The desperate son of a woman diagnosed with cancer sought advice from Rabbi Reuben Malekan before accompanying his mother to Mexico for shark-cartilage treatments. When the cure failed, the son again beseeched Malekan for support in claiming his mother's body. Emotionally spent and depressed by the experience, Malekan nevertheless went on that same day to perform a joyous wedding service, which typically includes his full-throated a cappella version of "Sunrise, Sunset."
"It's an art to get out of that sadness," said Malekan, a well-known Iranian-born rabbi from Los Angeles, who is a master at refocusing his mental energy to suit the emotional range requisite of daily clergy life.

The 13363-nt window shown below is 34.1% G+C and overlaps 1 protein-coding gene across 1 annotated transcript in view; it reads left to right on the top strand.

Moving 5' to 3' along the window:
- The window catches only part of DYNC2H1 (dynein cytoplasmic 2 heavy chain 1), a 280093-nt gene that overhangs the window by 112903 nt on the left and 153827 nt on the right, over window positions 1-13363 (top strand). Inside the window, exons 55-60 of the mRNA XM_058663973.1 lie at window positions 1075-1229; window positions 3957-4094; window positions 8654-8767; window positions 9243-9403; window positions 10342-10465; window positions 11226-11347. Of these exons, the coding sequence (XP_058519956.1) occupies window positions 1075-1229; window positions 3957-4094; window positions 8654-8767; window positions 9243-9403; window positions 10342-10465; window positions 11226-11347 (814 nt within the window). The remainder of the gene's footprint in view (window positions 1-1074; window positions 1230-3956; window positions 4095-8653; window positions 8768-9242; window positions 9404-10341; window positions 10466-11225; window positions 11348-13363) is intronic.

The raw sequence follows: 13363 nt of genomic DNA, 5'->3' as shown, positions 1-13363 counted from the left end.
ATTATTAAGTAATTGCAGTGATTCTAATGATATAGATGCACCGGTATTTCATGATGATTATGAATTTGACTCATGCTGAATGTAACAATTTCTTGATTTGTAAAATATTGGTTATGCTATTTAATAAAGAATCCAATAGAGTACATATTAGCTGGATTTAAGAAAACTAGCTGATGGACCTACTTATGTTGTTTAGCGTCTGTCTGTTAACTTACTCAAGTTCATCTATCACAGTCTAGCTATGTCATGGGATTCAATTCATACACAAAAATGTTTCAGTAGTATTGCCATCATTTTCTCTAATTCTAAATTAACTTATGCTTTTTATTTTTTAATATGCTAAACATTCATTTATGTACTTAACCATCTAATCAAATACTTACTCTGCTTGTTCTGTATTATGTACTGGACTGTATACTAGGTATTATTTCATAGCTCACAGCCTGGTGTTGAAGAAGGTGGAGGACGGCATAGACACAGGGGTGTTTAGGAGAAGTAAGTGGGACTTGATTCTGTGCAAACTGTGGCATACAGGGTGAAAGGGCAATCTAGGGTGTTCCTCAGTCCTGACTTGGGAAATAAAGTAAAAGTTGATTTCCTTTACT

The Jewish population is aging and shrinking, its birthrate is falling, intermarriage is rising and most Jews do not engage in communal or religious pursuits.
Yet a majority attend a Passover seder and celebrate Chanukah, Jewish education is booming, and many Jews consider being Jewish important and feel strong ties to Israel.
These are not dueling headlines, but parallel portraits contained in the long-awaited National Jewish Population Survey (NJPS) 2000-01. Federations and Jewish communal leaders use these studies every decade for policy and planning decisions.